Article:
Thomas Ruff. Nudes 2006

He became famous for his early work Portraiture Series (1980’s), which featured groupings of large-scale ‘passport sized’ portraits that conveyed reality. In the mid-1990’s, he changed his technique from straight photography to working mainly with found imagery from various sources. His subjects turned towards empty domestic interiors, abstractions of modern architecture, appropriated NASA images, 3-D generated pop imagery and pornography. The series Nudes (late 1990’s) are images of naked people stretched to be blurry through the use of resolution to show the emotional real of the subject matter. His work has been exhibited worldwide since 1981 in venues such as the Guggenheim New York, the Biennale de São Paulo and David Zwirner. Ruff currently works and lives in Düsseldorf, Germany pursuing new methods within his medium such as 3-D software.

Thomas Ruff, Mars Series. Image courtesy of Art & Science Journal



Andreas Gursky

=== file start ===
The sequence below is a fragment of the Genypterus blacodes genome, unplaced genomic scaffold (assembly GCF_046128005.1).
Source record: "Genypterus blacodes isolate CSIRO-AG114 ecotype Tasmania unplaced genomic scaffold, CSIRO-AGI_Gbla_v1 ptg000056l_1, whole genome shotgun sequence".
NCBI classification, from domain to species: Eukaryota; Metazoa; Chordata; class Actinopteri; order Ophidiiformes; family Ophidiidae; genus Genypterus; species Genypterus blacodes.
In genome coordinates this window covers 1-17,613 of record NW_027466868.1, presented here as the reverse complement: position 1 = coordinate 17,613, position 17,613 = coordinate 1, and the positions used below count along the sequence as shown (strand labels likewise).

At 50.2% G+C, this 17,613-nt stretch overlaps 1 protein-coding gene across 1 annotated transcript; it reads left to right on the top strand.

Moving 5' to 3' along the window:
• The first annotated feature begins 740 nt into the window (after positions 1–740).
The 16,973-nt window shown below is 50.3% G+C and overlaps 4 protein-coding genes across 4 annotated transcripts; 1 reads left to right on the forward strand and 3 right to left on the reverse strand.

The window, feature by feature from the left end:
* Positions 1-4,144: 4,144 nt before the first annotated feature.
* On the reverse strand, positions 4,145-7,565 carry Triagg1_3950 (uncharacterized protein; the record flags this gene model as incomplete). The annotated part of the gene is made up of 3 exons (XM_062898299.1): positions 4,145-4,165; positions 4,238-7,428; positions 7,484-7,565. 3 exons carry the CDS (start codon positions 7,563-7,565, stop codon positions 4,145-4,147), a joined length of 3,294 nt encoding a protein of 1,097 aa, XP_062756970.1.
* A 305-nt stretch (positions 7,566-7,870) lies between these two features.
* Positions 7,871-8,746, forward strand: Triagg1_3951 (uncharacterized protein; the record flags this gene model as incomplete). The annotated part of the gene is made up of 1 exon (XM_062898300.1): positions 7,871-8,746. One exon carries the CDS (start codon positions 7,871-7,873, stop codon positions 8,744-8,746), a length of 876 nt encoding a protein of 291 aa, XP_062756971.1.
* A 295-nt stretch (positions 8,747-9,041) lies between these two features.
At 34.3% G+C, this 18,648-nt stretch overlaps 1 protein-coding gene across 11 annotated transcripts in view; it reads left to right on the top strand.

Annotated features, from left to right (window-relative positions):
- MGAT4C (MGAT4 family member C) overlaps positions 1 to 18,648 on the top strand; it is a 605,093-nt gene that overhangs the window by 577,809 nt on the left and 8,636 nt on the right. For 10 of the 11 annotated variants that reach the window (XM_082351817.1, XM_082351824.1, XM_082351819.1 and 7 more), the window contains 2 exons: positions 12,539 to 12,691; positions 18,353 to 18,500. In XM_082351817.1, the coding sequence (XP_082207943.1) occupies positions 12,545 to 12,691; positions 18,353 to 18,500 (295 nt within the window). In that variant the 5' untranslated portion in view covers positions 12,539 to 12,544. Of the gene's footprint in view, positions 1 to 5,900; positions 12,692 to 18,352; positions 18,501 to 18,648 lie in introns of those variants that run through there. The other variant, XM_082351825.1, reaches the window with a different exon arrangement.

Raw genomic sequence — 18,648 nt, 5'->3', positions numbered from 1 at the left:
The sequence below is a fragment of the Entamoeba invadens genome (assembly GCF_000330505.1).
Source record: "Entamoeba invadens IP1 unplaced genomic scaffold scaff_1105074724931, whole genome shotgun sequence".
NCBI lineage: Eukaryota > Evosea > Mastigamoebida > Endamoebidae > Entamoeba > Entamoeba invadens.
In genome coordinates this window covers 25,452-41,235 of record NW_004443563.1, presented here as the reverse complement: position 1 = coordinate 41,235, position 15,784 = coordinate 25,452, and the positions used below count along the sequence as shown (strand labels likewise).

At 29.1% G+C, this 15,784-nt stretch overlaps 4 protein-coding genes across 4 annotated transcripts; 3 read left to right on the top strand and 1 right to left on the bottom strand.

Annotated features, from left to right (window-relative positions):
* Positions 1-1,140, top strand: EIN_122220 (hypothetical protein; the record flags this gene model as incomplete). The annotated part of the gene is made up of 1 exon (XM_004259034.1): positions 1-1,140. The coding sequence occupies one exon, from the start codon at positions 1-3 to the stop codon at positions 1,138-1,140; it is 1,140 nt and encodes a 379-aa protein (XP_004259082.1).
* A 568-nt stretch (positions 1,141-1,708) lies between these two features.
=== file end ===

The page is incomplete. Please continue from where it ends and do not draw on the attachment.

Andreas Gursky is an influential German photographer from Leipzig, East Germany. He studied under Bernard and Hilla Becher at the Kunstakademie in Düsseldorf from 1980 to 1987 and taught there from 2010 to 2018. He is known for his involvement in the German School of Photographers and for his large-scale digitally manipulated images. His subject matter captures the modern world of both built and natural environments on a large scale. The Becher’s influence can be seen in how the focus is solely on the subject matter. Emerging on the art scene in the 1990’s, he used new techniques for his photographs by splicing together images of the same scene, shooting at an elevated perspective and employing digital manipulation to heighten scale, colour and detail. His work focuses on scenes of expansive views that consum the viewer as one can experience the subject being subsumed by the masses or the environment.

Andreas Gursky Loveparade 2001. Image courtesy of the artist and Whitecube